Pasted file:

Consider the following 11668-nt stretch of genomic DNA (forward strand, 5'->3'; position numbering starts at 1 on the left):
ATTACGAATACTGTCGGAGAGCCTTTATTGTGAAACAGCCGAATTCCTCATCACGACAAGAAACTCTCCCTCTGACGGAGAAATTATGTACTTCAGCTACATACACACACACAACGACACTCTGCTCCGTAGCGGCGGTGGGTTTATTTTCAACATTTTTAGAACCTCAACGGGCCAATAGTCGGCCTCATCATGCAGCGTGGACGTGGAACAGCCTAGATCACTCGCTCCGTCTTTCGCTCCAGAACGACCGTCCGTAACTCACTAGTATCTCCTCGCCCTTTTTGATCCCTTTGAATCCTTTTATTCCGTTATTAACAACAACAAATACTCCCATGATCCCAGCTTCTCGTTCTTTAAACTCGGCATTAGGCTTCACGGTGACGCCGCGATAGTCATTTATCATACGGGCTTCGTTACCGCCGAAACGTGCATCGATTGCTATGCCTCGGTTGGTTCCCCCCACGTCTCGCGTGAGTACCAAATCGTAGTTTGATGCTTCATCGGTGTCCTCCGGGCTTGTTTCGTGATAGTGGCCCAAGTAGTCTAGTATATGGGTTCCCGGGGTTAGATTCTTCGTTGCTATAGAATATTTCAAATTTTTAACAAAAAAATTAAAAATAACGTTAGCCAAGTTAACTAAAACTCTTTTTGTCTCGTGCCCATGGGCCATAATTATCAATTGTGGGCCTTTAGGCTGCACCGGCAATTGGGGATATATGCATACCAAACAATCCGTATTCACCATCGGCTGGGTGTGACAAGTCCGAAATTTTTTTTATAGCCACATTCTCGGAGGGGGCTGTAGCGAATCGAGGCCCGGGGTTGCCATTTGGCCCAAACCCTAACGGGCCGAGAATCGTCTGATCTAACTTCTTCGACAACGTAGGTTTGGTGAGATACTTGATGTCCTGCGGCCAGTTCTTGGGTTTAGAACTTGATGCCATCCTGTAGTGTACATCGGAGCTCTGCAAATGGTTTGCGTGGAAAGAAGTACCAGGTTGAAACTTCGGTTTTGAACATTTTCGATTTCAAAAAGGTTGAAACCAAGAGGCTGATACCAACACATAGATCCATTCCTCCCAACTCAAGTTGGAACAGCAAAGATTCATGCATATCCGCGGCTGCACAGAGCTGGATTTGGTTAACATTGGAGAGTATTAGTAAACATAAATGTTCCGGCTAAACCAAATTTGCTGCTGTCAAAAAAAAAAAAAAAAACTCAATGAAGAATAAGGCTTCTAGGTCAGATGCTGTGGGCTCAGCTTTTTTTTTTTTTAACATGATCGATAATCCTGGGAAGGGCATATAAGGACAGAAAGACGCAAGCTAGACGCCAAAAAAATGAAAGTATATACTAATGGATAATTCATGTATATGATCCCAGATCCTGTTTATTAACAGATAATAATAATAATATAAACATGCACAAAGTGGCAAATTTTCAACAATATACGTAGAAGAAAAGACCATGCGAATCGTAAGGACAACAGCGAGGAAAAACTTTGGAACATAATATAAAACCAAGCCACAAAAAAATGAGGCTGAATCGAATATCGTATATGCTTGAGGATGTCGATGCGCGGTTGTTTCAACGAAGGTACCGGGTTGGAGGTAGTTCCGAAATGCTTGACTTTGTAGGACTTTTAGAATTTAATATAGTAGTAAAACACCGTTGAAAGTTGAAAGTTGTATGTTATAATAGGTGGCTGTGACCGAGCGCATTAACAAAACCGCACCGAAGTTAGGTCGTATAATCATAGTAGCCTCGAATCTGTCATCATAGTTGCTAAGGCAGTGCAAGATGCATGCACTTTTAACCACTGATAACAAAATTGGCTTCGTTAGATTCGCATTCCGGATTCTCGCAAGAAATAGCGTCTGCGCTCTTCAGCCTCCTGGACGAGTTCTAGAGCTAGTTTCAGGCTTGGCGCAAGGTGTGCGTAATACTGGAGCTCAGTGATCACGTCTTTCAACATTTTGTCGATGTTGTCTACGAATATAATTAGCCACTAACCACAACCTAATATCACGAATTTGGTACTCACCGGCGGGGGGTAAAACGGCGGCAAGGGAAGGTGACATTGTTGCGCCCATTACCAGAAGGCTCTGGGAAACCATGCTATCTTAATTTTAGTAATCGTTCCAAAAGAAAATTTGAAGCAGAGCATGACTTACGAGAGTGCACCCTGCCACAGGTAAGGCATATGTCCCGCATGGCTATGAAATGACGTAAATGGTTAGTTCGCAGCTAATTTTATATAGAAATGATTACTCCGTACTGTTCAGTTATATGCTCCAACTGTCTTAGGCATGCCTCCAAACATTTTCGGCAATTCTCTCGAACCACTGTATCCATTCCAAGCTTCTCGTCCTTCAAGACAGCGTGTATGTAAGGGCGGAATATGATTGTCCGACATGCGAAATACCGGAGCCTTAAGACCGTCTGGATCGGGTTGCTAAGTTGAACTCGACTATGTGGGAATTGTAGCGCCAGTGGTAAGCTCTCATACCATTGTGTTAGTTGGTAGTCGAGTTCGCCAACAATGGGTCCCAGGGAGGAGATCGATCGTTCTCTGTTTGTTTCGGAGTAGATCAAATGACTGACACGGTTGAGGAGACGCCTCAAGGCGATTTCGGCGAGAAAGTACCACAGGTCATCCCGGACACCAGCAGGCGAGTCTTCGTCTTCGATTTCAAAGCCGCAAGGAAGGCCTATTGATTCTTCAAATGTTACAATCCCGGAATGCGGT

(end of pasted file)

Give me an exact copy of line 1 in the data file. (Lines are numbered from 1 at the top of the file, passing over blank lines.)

Consider the following 11668-nt stretch of genomic DNA (forward strand, 5'->3'; position numbering starts at 1 on the left):